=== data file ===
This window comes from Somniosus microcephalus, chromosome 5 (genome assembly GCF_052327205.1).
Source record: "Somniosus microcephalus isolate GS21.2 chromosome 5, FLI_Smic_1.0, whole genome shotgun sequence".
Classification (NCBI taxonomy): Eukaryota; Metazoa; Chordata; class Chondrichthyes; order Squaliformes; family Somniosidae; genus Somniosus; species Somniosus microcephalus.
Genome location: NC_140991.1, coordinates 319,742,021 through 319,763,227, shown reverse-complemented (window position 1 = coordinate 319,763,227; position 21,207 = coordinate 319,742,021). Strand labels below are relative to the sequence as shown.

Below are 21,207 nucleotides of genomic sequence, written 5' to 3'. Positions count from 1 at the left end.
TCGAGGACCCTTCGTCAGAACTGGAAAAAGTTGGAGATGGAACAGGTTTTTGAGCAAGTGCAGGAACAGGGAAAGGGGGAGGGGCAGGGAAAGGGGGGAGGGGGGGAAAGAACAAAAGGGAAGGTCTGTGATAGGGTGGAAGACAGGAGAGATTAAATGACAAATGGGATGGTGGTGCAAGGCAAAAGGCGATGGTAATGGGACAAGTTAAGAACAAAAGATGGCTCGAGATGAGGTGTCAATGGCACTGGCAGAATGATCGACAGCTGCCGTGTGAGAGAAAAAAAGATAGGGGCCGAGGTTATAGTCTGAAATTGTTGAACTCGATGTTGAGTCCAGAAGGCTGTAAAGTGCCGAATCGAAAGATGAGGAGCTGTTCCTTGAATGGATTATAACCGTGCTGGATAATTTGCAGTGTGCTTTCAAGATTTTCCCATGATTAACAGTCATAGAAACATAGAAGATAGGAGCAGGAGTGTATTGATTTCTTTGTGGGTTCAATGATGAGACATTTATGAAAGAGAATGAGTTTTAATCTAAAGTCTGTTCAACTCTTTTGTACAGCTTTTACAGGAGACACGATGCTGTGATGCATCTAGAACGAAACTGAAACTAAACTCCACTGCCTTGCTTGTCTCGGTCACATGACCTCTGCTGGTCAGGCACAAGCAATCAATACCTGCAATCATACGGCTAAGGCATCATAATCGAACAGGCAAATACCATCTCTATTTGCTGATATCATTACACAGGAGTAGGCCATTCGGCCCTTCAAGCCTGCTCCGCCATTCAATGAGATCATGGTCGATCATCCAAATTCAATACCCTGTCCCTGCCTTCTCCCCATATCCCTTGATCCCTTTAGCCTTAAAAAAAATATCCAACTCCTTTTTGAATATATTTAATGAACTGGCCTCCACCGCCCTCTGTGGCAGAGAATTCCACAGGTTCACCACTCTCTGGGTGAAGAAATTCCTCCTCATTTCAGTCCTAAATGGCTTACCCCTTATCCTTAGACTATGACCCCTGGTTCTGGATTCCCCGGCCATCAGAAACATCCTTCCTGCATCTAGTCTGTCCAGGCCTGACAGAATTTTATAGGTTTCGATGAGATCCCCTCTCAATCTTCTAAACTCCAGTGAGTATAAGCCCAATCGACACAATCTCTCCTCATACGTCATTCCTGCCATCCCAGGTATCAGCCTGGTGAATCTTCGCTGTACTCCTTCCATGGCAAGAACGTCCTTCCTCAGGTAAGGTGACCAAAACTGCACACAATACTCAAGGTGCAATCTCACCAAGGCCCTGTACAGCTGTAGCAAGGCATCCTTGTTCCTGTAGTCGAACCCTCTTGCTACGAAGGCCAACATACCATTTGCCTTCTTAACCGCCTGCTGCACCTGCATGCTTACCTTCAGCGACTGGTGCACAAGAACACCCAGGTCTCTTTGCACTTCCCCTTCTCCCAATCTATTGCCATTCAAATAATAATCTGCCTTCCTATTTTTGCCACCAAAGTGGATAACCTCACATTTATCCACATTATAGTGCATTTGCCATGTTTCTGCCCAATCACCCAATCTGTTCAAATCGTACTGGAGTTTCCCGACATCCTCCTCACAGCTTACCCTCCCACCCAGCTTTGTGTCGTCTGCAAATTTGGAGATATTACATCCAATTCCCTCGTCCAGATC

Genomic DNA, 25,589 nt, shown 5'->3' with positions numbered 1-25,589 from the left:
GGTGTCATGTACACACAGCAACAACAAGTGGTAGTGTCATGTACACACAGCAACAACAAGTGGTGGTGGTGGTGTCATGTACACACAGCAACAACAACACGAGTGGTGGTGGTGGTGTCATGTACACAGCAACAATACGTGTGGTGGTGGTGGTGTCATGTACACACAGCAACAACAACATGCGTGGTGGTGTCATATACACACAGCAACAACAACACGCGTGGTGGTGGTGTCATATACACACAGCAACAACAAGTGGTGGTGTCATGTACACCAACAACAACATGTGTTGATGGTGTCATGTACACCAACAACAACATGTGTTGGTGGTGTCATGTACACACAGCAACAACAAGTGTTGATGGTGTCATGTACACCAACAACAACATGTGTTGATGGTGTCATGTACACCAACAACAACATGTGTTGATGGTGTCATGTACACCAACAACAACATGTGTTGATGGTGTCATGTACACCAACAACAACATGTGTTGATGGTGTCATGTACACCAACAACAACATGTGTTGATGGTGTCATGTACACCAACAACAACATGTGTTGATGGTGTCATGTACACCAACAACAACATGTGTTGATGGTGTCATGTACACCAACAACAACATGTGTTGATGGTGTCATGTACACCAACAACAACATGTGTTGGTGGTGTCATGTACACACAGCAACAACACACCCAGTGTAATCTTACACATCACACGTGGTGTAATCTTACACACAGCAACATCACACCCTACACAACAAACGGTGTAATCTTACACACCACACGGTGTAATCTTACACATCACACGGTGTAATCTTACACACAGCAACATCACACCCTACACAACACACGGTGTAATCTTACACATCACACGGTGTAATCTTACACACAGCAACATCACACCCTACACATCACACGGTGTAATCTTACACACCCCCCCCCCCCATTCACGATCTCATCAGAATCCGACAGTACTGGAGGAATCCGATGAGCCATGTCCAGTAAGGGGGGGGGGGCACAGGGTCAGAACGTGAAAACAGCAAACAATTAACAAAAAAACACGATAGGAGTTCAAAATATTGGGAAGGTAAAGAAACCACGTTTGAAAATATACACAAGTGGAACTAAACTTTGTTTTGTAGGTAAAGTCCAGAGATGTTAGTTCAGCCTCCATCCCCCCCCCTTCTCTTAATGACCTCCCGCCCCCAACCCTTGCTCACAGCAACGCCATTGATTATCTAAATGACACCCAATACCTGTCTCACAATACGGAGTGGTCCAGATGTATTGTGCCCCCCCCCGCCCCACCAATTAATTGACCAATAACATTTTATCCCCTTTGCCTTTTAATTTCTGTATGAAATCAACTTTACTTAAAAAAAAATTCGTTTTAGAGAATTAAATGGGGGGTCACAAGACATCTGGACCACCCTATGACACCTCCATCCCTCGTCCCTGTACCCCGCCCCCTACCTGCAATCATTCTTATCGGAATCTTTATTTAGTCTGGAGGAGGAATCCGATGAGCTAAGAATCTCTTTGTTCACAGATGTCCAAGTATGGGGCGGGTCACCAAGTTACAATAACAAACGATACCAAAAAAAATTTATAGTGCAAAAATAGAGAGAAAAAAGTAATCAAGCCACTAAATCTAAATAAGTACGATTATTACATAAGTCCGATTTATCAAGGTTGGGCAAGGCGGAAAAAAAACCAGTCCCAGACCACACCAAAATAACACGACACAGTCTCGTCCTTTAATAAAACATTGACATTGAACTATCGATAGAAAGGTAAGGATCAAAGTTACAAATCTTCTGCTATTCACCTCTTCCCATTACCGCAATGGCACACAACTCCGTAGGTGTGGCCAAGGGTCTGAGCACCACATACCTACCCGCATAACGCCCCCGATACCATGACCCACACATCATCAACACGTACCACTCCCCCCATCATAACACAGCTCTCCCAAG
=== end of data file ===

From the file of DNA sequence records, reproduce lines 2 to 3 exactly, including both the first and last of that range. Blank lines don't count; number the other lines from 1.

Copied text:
Source record: "Somniosus microcephalus isolate GS21.2 chromosome 5, FLI_Smic_1.0, whole genome shotgun sequence".
Classification (NCBI taxonomy): Eukaryota; Metazoa; Chordata; class Chondrichthyes; order Squaliformes; family Somniosidae; genus Somniosus; species Somniosus microcephalus.